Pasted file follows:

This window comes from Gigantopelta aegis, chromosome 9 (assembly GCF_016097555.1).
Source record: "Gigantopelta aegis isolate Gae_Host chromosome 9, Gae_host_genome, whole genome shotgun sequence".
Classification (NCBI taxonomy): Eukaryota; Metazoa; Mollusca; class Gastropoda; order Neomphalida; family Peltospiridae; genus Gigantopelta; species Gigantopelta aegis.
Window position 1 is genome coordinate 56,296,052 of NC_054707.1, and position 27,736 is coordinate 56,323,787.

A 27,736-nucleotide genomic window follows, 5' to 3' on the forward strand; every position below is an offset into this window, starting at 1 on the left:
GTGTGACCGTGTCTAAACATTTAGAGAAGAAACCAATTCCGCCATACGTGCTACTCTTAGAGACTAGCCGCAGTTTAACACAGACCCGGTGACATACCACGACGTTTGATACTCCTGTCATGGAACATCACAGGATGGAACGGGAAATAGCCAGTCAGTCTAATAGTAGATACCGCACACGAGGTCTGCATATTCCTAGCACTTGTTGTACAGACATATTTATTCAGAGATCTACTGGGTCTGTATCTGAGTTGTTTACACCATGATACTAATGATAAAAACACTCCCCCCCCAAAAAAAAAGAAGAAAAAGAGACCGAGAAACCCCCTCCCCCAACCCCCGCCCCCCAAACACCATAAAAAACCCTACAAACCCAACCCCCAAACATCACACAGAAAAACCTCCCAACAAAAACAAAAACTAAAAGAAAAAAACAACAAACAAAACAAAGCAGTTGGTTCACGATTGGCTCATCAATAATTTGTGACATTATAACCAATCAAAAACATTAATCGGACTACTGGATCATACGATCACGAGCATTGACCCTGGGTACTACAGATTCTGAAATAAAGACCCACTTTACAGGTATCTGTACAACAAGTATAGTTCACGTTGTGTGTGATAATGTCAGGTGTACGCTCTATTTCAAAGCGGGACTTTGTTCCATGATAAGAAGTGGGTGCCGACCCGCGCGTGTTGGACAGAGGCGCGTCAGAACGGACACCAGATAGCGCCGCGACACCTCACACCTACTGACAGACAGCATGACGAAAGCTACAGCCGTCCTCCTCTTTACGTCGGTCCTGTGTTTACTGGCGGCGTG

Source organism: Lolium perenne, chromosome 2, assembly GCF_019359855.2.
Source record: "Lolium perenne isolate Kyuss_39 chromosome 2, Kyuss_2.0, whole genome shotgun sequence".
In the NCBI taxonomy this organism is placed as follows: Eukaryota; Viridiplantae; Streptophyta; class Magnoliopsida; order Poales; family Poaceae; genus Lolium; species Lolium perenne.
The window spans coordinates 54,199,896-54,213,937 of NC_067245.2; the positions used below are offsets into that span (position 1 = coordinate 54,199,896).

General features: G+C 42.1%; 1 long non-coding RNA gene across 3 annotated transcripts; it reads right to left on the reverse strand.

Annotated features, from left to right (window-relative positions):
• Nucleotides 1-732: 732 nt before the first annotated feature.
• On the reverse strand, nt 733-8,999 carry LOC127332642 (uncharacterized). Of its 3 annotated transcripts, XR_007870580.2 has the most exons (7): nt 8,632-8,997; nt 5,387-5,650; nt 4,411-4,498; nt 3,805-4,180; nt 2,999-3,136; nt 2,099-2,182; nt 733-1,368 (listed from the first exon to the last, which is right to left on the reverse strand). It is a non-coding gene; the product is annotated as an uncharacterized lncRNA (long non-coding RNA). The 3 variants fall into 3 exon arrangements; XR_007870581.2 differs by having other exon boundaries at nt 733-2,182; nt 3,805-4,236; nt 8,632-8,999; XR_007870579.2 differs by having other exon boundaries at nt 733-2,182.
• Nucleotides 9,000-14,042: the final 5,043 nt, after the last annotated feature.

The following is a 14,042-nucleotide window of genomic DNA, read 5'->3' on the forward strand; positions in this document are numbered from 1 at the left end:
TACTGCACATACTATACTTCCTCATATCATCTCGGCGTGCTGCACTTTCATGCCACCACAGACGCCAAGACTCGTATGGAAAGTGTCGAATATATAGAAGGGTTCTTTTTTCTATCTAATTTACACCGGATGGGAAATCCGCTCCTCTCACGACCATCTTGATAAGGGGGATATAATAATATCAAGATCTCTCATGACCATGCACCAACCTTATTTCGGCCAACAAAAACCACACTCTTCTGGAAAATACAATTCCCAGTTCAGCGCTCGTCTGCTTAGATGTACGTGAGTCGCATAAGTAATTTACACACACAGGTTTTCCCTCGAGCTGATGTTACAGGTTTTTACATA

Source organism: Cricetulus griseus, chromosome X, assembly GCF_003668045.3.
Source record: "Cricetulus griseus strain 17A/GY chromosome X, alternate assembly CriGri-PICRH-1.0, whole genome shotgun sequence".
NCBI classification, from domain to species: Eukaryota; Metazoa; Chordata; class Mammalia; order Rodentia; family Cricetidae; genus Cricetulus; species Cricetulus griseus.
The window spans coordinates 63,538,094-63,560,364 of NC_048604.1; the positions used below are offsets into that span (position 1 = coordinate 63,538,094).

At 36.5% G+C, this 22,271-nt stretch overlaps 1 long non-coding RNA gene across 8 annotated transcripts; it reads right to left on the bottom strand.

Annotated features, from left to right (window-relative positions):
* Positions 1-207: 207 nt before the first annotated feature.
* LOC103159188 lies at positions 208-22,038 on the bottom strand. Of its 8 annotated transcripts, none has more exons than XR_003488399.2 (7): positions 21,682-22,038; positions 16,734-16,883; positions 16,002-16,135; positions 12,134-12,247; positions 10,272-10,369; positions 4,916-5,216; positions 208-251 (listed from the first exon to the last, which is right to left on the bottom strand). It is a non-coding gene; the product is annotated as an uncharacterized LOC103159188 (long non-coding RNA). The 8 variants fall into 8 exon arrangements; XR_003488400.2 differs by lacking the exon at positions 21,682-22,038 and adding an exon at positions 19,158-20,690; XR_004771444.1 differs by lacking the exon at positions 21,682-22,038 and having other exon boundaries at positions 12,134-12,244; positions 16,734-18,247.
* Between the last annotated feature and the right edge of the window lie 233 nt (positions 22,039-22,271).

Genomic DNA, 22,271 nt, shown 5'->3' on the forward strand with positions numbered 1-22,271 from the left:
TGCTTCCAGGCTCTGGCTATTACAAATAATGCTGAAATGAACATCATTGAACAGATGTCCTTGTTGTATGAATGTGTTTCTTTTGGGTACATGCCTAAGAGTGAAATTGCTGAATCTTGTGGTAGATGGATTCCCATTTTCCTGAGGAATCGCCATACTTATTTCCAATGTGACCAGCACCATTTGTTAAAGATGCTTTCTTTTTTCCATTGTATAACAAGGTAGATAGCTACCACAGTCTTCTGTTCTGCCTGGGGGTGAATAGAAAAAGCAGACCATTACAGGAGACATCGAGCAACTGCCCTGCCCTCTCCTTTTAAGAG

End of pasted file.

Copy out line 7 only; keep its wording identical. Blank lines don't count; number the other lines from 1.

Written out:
Source organism: Lolium perenne, chromosome 2, assembly GCF_019359855.2.